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    Interesting, what's its diameter? Cast iron?

    Operated around Africa during WWII, including a refits & repairs at Smithstown & Simonstown.

    Some kind of presentation piece from the ship, or somethng "souvenired" by a worker?

    A reference on wiki to Durban:

    "She left Montevideo on 5 September 1940 to sail to Simonstown, South Africa for a refit. Before she could make use of the dry dock, it was occupied by the aircraft carrier HMS Hermes, which was undergoing repairs after having been damaged in a collision with a merchant ship. Hawkins was diverted to Durban where she spent seven weeks waiting before she was able to dock in the Selborne dry dock at Simonstown."

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    Now I've seen the crest in colour, I can see that it may be considered to have a certain significance in South African terms? Is the figure breaking bonds?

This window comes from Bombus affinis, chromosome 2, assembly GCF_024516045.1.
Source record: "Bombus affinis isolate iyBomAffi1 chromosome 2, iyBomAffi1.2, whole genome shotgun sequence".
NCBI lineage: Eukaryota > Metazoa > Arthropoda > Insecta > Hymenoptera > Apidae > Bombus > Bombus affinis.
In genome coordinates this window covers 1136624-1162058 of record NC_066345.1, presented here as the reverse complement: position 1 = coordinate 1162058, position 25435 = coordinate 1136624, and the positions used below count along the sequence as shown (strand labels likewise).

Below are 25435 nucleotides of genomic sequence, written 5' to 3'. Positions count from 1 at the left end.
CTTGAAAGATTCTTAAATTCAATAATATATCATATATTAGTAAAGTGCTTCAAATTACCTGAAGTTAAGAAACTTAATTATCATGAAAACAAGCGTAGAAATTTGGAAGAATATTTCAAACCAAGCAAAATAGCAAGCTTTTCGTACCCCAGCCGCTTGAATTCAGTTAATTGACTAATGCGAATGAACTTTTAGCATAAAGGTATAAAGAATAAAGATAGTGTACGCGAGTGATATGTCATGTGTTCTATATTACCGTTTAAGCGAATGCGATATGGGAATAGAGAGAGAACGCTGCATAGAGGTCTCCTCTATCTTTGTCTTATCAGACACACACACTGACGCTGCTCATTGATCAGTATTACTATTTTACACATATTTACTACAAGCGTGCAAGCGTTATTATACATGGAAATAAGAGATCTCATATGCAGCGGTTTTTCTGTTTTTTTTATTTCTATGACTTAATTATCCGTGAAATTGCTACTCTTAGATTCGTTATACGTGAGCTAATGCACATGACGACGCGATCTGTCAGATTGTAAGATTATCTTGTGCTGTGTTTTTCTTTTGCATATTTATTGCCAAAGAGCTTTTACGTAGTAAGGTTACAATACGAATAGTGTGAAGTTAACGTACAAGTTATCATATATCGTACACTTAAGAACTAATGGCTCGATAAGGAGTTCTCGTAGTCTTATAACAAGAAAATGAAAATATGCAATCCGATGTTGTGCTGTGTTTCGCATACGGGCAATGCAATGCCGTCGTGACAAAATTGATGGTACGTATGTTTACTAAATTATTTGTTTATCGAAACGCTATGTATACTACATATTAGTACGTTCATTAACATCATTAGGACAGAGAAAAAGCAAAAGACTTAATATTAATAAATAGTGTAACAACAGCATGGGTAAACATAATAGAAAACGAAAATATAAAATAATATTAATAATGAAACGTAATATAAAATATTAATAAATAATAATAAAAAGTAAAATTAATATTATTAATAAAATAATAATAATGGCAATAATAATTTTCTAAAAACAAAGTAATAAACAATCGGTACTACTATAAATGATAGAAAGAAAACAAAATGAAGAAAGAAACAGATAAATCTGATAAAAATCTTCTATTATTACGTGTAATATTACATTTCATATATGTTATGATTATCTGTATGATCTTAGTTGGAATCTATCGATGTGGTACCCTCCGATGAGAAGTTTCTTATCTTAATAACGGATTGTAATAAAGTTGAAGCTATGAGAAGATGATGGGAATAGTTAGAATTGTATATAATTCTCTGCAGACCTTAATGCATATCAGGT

A little fanciful but - souvenired & hidden away by a black African worker in the shipyards?

    (From This web site: http://www.ts-hawkins.com/hmshawkins.htm )

    Edited by leigh kitchen
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    I had previously seen only a photo of the plaque, but I now have it at hand. It is 14 cm in diameter and it weighs 1.5 kg, so it is a substantial object. The reverse is plain, with no sign of the method of fixing to another surface. It still has earth adhering to it, but a greenish tinge shows through on the metal suggesting copper in involved.

    The previous owner of the house where the plaque was found evidently served in the RAF during and after WWII. He died recently and had no local relatives. I will try to find out more about him but I suspect that, if there was a link between him and the plaque, the story died with him.

    I wonder if the ?negro slave breaking his bonds depicted on the HMS Hawkins' emblem has something to do with the RN's fight against slave traders? Perhaps there was an earlier HMS Hawkins that was so engaged.



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